Many consumers appreciate having computers delve into their hearts and heads. But some say it gives them the willies, because the machines either know them too well or make cocksure assumptions about them that are way off base. That's why even TiVo lovers are tempted to hoodwink it -- a phenomenon that was also spoofed this year on another TV show, HBO's "The Mind of the Married Man...."
Mr. Everett-Church, a privacy consultant for businesses, predicts that as techno-profiling increases, more people will purposely muck up their profiles. They'll fear ordering books on mental illnesses or sexual preferences because they'll wonder if they'll somehow be publicly identified.
All techno-profiling companies contacted for this article said that information gleaned is for the customer's personal use only. Still, even Amazon.com founder Jeff Bezos knows the potential mortification factor.
For a live demonstration before an audience of 500 people, Mr. Bezos once logged onto Amazon.com to show how it caters to his interests. The top recommendation it gave him? The DVD for 'Slave Girls From Beyond Infinity.' That popped up because he had previously ordered "Barbarella," starring Jane Fonda, a spokesman explains....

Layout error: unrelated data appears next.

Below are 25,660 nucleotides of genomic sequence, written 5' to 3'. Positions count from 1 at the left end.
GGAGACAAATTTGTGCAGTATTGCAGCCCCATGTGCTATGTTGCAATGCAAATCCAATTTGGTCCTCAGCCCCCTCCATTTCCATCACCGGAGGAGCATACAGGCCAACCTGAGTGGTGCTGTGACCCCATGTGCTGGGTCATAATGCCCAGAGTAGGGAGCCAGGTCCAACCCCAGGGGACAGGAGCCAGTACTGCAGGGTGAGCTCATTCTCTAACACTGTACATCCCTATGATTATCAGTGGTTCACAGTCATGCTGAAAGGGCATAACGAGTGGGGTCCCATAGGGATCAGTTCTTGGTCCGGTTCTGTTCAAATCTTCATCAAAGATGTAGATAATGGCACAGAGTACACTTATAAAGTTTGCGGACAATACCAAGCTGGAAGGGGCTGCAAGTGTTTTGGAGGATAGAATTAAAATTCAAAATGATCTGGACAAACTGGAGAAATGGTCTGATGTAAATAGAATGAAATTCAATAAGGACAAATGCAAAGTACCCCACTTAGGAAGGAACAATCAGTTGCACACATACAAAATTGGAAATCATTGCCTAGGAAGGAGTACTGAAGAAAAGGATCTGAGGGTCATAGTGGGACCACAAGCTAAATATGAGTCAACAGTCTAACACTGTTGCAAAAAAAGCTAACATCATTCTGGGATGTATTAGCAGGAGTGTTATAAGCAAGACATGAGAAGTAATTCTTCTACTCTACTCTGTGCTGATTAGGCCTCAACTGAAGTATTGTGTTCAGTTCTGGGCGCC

Virginia Heffernan, TV columnist for Slate.com, doesn't understand why some people are resistant to techno-profiling, or find it creepy. She didn't look for any deep meaning when her TiVo kept giving her TV shows in Polish. And after buying self-help books on Amazon.com, she accepted that every time she logged on, the site pitched products to make her a more self-fulfilled human being.
'I like the idea that someone cares,' she says. 'Even a machine.' " [Wall Street Journal, via MetaFilter]